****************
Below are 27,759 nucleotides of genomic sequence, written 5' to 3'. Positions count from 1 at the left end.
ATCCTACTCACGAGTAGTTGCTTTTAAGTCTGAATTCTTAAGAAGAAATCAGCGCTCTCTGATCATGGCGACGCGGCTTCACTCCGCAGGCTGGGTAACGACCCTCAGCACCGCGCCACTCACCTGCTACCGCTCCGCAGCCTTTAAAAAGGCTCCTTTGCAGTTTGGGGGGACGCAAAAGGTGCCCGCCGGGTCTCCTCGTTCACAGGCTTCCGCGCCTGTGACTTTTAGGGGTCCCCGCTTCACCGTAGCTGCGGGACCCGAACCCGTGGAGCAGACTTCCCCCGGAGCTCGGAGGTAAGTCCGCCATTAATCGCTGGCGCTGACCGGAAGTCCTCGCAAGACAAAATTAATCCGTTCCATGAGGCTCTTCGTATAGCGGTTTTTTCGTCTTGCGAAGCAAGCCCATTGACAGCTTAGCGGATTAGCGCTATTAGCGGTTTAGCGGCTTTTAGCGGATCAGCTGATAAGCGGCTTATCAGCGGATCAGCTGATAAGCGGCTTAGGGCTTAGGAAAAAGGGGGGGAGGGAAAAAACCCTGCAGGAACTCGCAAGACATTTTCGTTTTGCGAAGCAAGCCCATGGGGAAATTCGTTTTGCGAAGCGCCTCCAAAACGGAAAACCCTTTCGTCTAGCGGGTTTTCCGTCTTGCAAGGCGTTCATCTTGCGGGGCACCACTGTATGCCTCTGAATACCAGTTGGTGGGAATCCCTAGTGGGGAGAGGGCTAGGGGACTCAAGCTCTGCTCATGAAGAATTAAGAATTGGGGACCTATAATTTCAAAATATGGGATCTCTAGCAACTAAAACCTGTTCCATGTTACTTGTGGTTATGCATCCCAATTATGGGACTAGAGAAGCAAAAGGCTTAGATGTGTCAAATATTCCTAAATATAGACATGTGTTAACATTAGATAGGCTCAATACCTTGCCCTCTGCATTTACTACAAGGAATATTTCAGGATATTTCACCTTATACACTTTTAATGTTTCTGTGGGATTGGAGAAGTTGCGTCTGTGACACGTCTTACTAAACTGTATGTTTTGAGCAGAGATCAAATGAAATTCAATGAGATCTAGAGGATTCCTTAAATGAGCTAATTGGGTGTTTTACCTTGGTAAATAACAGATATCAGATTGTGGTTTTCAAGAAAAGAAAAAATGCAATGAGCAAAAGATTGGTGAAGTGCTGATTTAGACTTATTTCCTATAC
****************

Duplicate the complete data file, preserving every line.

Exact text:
Below are 27,759 nucleotides of genomic sequence, written 5' to 3'. Positions count from 1 at the left end.
ATCCTACTCACGAGTAGTTGCTTTTAAGTCTGAATTCTTAAGAAGAAATCAGCGCTCTCTGATCATGGCGACGCGGCTTCACTCCGCAGGCTGGGTAACGACCCTCAGCACCGCGCCACTCACCTGCTACCGCTCCGCAGCCTTTAAAAAGGCTCCTTTGCAGTTTGGGGGGACGCAAAAGGTGCCCGCCGGGTCTCCTCGTTCACAGGCTTCCGCGCCTGTGACTTTTAGGGGTCCCCGCTTCACCGTAGCTGCGGGACCCGAACCCGTGGAGCAGACTTCCCCCGGAGCTCGGAGGTAAGTCCGCCATTAATCGCTGGCGCTGACCGGAAGTCCTCGCAAGACAAAATTAATCCGTTCCATGAGGCTCTTCGTATAGCGGTTTTTTCGTCTTGCGAAGCAAGCCCATTGACAGCTTAGCGGATTAGCGCTATTAGCGGTTTAGCGGCTTTTAGCGGATCAGCTGATAAGCGGCTTATCAGCGGATCAGCTGATAAGCGGCTTAGGGCTTAGGAAAAAGGGGGGGAGGGAAAAAACCCTGCAGGAACTCGCAAGACATTTTCGTTTTGCGAAGCAAGCCCATGGGGAAATTCGTTTTGCGAAGCGCCTCCAAAACGGAAAACCCTTTCGTCTAGCGGGTTTTCCGTCTTGCAAGGCGTTCATCTTGCGGGGCACCACTGTATGCCTCTGAATACCAGTTGGTGGGAATCCCTAGTGGGGAGAGGGCTAGGGGACTCAAGCTCTGCTCATGAAGAATTAAGAATTGGGGACCTATAATTTCAAAATATGGGATCTCTAGCAACTAAAACCTGTTCCATGTTACTTGTGGTTATGCATCCCAATTATGGGACTAGAGAAGCAAAAGGCTTAGATGTGTCAAATATTCCTAAATATAGACATGTGTTAACATTAGATAGGCTCAATACCTTGCCCTCTGCATTTACTACAAGGAATATTTCAGGATATTTCACCTTATACACTTTTAATGTTTCTGTGGGATTGGAGAAGTTGCGTCTGTGACACGTCTTACTAAACTGTATGTTTTGAGCAGAGATCAAATGAAATTCAATGAGATCTAGAGGATTCCTTAAATGAGCTAATTGGGTGTTTTACCTTGGTAAATAACAGATATCAGATTGTGGTTTTCAAGAAAAGAAAAAATGCAATGAGCAAAAGATTGGTGAAGTGCTGATTTAGACTTATTTCCTATAC